Stopping sexual harassment in the music industry is back on the agenda with a petition calling for tougher laws in the workplace.
The Musicians’ Union (MU) has renewed its call for more to be done to prevent sexual harassment in the industry.
Figures reveal one in two women and two in three LGBT workers have been sexually harassed at work.
The MU is backing a petition calling for the government to strengthen the law to prevent sexual harassment at work before it happens.
It wants a new, easily enforceable legal duty, requiring employers to take all reasonable steps to protect workers from sexual harassment and victimisation. To sign the petition CLICK HERE. To follow the campaign on social media, look out for #ThisIsNotWorking
More protection for freelancers
Improving protection in the workplace is only part of the story. Due to the nature of the music business, many singers are essentially freelancers. They don’t have a line manager, or an HR department to turn to if they experience bad behaviour. This makes speaking out problematic.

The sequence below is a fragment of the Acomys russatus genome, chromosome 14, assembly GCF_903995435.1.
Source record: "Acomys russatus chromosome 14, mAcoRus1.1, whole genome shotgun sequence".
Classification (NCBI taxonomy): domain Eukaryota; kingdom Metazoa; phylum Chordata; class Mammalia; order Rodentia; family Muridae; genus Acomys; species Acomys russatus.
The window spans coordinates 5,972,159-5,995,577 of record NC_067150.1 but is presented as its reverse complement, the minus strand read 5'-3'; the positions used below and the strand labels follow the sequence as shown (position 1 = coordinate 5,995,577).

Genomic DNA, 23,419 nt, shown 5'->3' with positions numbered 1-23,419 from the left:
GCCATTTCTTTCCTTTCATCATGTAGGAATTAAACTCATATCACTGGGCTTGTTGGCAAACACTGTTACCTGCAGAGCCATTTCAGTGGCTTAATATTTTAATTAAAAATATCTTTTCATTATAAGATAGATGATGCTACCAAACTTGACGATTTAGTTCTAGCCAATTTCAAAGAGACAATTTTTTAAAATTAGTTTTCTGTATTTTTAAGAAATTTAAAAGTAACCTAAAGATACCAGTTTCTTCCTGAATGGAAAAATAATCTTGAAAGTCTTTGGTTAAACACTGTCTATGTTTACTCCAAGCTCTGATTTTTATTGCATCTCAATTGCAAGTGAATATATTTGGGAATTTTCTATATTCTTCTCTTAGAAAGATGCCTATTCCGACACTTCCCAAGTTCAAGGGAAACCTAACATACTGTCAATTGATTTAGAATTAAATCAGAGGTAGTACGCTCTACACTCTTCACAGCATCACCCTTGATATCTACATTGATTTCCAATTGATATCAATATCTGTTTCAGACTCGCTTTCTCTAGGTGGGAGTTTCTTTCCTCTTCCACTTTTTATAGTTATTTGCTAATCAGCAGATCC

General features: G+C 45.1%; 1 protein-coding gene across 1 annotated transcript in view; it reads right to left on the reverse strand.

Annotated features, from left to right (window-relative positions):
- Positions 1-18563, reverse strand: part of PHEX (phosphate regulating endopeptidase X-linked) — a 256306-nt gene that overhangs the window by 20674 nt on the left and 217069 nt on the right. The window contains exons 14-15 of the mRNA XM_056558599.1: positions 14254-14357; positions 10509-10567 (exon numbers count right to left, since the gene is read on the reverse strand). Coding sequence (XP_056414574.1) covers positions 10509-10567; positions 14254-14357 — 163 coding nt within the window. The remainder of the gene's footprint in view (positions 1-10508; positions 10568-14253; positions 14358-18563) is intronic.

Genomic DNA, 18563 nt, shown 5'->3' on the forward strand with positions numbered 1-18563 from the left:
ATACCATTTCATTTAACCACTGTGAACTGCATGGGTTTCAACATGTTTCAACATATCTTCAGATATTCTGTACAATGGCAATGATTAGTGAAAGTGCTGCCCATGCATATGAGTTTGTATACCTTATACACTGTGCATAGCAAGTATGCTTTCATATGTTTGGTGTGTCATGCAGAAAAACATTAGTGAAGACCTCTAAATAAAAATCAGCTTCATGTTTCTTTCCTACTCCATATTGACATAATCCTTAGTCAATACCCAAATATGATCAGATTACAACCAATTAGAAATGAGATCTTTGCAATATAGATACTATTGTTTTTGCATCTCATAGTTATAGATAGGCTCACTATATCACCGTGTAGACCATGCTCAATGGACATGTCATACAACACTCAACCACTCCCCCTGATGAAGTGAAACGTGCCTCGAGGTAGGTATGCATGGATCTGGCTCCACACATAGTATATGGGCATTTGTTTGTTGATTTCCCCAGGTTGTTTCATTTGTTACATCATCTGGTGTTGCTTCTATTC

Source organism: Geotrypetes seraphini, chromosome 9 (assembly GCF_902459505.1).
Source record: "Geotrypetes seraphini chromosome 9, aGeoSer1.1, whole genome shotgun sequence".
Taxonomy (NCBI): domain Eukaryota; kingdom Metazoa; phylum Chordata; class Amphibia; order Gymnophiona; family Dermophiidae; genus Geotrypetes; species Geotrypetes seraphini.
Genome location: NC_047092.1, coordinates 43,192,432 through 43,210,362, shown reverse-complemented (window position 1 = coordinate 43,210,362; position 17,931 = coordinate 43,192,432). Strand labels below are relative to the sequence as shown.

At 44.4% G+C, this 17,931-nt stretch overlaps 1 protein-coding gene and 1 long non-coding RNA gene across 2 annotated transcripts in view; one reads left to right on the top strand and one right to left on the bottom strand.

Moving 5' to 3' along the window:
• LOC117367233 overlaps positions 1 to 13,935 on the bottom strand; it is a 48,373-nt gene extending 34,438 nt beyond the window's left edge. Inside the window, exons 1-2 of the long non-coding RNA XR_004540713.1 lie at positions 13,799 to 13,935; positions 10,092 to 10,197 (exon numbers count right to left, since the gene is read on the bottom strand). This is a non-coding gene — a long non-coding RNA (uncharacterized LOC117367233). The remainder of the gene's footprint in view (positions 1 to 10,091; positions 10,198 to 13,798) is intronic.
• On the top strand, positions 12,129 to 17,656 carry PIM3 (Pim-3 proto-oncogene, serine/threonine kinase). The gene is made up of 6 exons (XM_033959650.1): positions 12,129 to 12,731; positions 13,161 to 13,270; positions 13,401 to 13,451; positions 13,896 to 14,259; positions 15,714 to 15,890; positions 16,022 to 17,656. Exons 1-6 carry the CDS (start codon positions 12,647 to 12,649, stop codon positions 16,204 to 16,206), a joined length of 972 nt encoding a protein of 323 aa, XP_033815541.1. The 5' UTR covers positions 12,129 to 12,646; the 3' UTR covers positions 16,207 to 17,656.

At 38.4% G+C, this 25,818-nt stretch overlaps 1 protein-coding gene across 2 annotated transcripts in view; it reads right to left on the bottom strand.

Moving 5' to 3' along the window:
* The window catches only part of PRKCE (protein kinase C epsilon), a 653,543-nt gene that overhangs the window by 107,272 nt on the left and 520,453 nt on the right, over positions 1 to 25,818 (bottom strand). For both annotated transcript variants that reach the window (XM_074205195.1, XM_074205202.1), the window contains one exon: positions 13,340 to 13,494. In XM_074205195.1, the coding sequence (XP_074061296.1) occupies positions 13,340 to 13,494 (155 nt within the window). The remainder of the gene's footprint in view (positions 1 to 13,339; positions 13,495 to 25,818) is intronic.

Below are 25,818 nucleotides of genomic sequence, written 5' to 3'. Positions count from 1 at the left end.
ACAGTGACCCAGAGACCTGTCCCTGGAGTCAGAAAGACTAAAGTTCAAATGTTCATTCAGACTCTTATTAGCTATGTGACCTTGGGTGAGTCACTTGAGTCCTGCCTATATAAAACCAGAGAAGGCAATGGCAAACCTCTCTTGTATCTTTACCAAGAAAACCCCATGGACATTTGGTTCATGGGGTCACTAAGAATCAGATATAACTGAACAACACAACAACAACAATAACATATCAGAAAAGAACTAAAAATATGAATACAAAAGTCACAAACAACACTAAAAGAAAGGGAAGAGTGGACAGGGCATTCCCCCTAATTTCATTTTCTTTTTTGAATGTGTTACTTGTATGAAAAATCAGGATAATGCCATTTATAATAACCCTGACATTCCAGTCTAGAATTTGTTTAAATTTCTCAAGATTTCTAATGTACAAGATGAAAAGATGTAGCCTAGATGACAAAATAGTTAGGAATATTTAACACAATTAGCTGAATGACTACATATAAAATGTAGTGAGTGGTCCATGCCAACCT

Often singers worry that speaking out will have a negative impact on their career and tarnish their reputation in the industry. With this in mind, the MU is also calling for more protection for freelancers.
“We’ve heard so many stories of performers being harassed,” the MU says. “We’ve heard so many musicians tell us that, as freelancers, they are afraid to speak out in case it affects future work. The system is not working.”
The MU plans to do more to highlight this issue when a government consultation on preventing sexual harassment at work kicks off. (It’s due to start soon, although with the current state of politics who knows what “soon” means.) To stay up-to-date with this campaign, register with the Musicians’ Union.
To read more about this issue, and #MeToo and the music industry CLICK HERE